The Kerala High Court Friday gave a clean chit to Chief Minister Oommen Chandy in the palmoil import case, dismissing a petition for a further probe to see if he has any role in the scam 19 years ago.
A division bench of Acting Chief Justice C.N. Ramachandran Nair disposed of the petition filed by former bureaucrat-turned Bharatiya Janata Party (BJP) leader K.J. Alphonse.
Alphonse, an Independent legislator supported by the Left during 2006-11, had approached the court seeking a further probe to specifically see if Chandy was involved as the finance minister in the 1992 palmoil import deal.
He alleged Chandy could easily influence the ongoing vigilance probe and requested the court to appoint a special investigation team of retired police officials from other states with the court overseeing the probe.
Dismissing the petition, the bench pointed out that the case occurred close to two decades back and it has no relevance now. It also said that the previous two inquiries had given Chandy a clean chit in the scam.
Early this month, counsel for the Kerala government informed the high court that it has no problems if the case is re-investigated.
The government was responding to a petition filed by Kerala bureaucrat and case accused Jiji Thompson, who approached the court last month for its intervention to stop a re-investigation, ordered by Thiruvananthapuram Special Vigilance Judge P.K. Haneefa.
The 1992 case again hit the headlines in August this year when Haneefa rejected the vigilance department’s report giving a clean chit to Chandy, ordered it to conduct a further investigation against Chandy and submit a report in three months’ time.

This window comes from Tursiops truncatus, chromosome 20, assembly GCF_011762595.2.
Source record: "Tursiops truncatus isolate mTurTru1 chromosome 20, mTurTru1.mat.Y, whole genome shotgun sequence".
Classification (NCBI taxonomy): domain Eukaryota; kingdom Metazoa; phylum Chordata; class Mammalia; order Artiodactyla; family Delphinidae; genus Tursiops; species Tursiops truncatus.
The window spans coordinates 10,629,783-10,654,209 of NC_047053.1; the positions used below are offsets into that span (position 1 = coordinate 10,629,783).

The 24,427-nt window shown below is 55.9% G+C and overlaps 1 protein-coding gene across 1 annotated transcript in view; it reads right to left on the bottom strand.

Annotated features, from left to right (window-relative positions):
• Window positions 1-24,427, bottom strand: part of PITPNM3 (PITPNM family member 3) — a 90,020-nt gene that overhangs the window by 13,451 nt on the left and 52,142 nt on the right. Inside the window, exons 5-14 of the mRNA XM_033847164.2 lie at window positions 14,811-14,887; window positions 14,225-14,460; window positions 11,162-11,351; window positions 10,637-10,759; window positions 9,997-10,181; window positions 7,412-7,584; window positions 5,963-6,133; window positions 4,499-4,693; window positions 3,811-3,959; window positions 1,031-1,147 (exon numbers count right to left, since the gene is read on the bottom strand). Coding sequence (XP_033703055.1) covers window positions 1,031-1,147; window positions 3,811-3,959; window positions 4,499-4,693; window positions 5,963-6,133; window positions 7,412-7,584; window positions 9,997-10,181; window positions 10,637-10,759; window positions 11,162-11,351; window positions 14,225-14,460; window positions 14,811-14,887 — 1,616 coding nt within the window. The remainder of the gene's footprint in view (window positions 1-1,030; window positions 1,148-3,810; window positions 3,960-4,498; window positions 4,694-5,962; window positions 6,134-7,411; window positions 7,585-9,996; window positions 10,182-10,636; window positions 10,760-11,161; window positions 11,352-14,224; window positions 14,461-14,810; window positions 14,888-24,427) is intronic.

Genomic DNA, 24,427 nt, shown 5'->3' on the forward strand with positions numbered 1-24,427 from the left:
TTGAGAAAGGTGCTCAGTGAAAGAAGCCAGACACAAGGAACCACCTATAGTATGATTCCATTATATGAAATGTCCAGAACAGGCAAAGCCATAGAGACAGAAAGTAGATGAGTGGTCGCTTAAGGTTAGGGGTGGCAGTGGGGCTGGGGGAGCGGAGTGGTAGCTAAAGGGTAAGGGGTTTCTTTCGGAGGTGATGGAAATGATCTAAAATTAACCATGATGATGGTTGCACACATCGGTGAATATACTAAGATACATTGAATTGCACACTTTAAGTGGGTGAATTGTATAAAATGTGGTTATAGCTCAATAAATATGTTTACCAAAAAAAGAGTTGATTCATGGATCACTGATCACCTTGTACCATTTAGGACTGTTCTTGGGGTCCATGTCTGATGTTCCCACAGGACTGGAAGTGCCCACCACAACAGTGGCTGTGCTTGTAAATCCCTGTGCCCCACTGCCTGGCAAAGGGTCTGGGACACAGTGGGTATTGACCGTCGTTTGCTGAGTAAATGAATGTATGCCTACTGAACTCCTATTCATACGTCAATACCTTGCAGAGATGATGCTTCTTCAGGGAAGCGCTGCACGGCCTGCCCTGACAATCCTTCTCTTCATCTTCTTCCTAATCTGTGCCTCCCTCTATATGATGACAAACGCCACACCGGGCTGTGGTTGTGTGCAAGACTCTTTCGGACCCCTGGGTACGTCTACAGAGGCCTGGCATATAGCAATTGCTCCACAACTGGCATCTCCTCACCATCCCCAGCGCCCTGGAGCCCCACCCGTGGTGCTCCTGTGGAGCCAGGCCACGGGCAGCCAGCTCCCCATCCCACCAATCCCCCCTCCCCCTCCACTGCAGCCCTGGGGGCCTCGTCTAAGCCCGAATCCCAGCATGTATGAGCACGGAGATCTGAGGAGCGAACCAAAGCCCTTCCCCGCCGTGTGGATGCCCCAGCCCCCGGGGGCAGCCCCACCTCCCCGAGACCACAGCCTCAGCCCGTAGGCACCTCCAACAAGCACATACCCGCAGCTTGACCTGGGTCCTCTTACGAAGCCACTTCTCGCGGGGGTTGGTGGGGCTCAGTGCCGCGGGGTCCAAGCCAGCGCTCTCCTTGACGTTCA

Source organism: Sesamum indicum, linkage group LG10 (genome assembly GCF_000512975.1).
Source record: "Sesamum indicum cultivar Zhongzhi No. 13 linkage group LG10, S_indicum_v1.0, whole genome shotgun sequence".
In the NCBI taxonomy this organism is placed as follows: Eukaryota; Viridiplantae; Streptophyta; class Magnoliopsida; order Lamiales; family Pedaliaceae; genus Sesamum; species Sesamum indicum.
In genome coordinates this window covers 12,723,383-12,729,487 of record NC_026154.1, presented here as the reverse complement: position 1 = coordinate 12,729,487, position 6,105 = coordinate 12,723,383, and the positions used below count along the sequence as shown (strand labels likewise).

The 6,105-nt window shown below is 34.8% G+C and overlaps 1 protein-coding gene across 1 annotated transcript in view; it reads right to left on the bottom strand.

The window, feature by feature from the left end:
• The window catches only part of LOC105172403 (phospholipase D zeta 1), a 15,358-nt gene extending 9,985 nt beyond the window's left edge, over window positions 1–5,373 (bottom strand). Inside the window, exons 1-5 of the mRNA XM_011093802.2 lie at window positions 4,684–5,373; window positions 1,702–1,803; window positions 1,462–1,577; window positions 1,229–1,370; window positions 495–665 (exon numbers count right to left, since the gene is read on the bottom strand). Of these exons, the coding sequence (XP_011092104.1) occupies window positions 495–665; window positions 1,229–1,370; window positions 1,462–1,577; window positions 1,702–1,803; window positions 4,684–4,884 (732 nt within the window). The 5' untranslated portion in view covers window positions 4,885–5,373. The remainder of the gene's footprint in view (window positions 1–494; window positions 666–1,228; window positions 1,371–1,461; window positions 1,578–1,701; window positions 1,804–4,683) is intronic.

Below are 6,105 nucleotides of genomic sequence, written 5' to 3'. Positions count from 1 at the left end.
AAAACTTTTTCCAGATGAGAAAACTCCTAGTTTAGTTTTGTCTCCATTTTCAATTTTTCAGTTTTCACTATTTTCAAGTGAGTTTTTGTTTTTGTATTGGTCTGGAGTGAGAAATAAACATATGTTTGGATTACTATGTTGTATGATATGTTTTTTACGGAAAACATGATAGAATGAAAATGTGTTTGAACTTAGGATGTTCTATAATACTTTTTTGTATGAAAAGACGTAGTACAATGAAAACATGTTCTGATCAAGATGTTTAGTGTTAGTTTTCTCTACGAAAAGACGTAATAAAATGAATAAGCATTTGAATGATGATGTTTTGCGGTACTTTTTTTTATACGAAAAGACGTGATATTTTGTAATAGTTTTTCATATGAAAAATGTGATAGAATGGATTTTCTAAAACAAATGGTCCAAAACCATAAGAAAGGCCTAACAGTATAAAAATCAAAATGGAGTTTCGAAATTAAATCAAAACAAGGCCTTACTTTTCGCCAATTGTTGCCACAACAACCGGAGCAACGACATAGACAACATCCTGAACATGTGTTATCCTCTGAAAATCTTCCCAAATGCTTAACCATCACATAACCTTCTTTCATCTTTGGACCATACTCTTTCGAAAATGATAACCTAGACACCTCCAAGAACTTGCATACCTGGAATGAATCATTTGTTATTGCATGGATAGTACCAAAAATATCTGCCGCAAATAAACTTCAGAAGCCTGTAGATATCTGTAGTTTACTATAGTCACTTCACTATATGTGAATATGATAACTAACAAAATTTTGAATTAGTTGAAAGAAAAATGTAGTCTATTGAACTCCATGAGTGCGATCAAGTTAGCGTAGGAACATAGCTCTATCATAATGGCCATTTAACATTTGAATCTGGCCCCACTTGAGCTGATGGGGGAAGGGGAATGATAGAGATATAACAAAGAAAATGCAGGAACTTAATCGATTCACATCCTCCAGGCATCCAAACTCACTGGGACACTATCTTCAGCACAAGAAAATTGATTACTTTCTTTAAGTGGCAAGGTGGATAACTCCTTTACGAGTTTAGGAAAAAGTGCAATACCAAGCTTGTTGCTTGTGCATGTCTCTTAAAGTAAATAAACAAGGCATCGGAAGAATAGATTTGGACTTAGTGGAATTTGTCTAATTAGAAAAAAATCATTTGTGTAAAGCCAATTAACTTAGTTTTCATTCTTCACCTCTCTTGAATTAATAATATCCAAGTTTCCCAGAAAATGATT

Soon after Haneefa’s order, the government chief whip P.C.George shot a letter to the president, and the chief justices of both India and the state high court, complaining the judge’s action was against the law of the country.
As controversy broke out, Haneefa last month relinquished the case and requested the high court to make alternate arrangements for its hearing.
The high court Friday also decided to transfer the ongoing vigilance probe from the Thiruvananthapuram vigilance court to the Thrissur vigilance court.
The case for the 1992 palmoil import was registered in 1999 when the Left Democratic Front government led by E.K. Nayanar was in power.
Nayanar’s predecessor K. Karunakaran, his food minister T.H. Mustafa and bureaucrats P.J. Thomas and Jiji Thompson were charged with causing the state a loss of Rs.2.32 crore by importing 15,000 tonnes of palmoil from Malaysia at an enhanced price.
The scam recently cost Thomas his job as the chief vigilance commissioner of India as he had to resign under pressure from the Supreme Court.